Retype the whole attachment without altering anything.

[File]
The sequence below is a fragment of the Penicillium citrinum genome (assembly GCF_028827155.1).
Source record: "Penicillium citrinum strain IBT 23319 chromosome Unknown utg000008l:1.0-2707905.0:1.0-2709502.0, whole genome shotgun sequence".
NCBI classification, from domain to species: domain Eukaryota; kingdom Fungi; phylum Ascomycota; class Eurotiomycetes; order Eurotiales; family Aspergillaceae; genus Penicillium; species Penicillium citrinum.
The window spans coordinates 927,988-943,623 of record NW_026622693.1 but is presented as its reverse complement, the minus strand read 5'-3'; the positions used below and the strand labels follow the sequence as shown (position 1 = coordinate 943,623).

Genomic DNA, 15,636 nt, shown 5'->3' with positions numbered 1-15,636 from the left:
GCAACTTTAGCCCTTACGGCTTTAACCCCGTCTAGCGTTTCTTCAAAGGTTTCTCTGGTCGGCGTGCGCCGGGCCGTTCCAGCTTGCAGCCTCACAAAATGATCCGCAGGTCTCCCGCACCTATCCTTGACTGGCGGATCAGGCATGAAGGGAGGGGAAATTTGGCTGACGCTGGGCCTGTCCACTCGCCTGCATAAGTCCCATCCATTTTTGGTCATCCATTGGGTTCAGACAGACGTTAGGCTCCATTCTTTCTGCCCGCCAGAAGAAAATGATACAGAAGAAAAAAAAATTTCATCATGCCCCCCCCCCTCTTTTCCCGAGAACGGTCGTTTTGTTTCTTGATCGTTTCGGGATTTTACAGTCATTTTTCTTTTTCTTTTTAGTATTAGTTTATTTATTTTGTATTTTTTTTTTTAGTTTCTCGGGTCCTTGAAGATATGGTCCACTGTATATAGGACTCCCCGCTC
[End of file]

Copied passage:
The sequence below is a fragment of the Penicillium citrinum genome (assembly GCF_028827155.1).
Source record: "Penicillium citrinum strain IBT 23319 chromosome Unknown utg000008l:1.0-2707905.0:1.0-2709502.0, whole genome shotgun sequence".
NCBI classification, from domain to species: domain Eukaryota; kingdom Fungi; phylum Ascomycota; class Eurotiomycetes; order Eurotiales; family Aspergillaceae; genus Penicillium; species Penicillium citrinum.
The window spans coordinates 927,988-943,623 of record NW_026622693.1 but is presented as its reverse complement, the minus strand read 5'-3'; the positions used below and the strand labels follow the sequence as shown (position 1 = coordinate 943,623).

Genomic DNA, 15,636 nt, shown 5'->3' with positions numbered 1-15,636 from the left:
GCAACTTTAGCCCTTACGGCTTTAACCCCGTCTAGCGTTTCTTCAAAGGTTTCTCTGGTCGGCGTGCGCCGGGCCGTTCCAGCTTGCAGCCTCACAAAATGATCCGCAGGTCTCCCGCACCTATCCTTGACTGGCGGATCAGGCATGAAGGGAGGGGAAATTTGGCTGACGCTGGGCCTGTCCACTCGCCTGCATAAGTCCCATCCATTTTTGGTCATCCATTGGGTTCAGACAGACGTTAGGCTCCATTCTTTCTGCCCGCCAGAAGAAAATGATACAGAAGAAAAAAAAATTTCATCATGCCCCCCCCCCTCTTTTCCCGAGAACGGTCGTTTTGTTTCTTGATCGTTTCGGGATTTTACAGTCATTTTTCTTTTTCTTTTTAGTATTAGTTTATTTATTTTGTATTTTTTTTTTTAGTTTCTCGGGTCCTTGAAGATATGGTCCACTGTATATAGGACTCCCCGCTC